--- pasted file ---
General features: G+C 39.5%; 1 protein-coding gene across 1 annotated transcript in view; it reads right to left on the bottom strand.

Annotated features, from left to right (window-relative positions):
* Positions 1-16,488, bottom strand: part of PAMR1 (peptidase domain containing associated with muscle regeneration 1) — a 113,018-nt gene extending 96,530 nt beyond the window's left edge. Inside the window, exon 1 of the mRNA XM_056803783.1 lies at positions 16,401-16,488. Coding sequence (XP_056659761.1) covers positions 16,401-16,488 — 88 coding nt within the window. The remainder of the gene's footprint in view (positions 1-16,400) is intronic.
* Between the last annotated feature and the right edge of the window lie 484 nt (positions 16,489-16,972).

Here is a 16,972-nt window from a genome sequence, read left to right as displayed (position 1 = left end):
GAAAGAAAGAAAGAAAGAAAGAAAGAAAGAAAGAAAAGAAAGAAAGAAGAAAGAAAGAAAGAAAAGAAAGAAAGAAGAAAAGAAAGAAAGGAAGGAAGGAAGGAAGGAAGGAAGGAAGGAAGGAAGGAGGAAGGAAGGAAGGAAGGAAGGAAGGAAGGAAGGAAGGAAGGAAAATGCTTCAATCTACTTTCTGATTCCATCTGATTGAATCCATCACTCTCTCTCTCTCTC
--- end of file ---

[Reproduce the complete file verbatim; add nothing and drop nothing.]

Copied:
General features: G+C 39.5%; 1 protein-coding gene across 1 annotated transcript in view; it reads right to left on the bottom strand.

Annotated features, from left to right (window-relative positions):
* Positions 1-16,488, bottom strand: part of PAMR1 (peptidase domain containing associated with muscle regeneration 1) — a 113,018-nt gene extending 96,530 nt beyond the window's left edge. Inside the window, exon 1 of the mRNA XM_056803783.1 lies at positions 16,401-16,488. Coding sequence (XP_056659761.1) covers positions 16,401-16,488 — 88 coding nt within the window. The remainder of the gene's footprint in view (positions 1-16,400) is intronic.
* Between the last annotated feature and the right edge of the window lie 484 nt (positions 16,489-16,972).

Here is a 16,972-nt window from a genome sequence, read left to right as displayed (position 1 = left end):
GAAAGAAAGAAAGAAAGAAAGAAAGAAAGAAAGAAAAGAAAGAAAGAAGAAAGAAAGAAAGAAAAGAAAGAAAGAAGAAAAGAAAGAAAGGAAGGAAGGAAGGAAGGAAGGAAGGAAGGAAGGAAGGAGGAAGGAAGGAAGGAAGGAAGGAAGGAAGGAAGGAAGGAAGGAAAATGCTTCAATCTACTTTCTGATTCCATCTGATTGAATCCATCACTCTCTCTCTCTCTC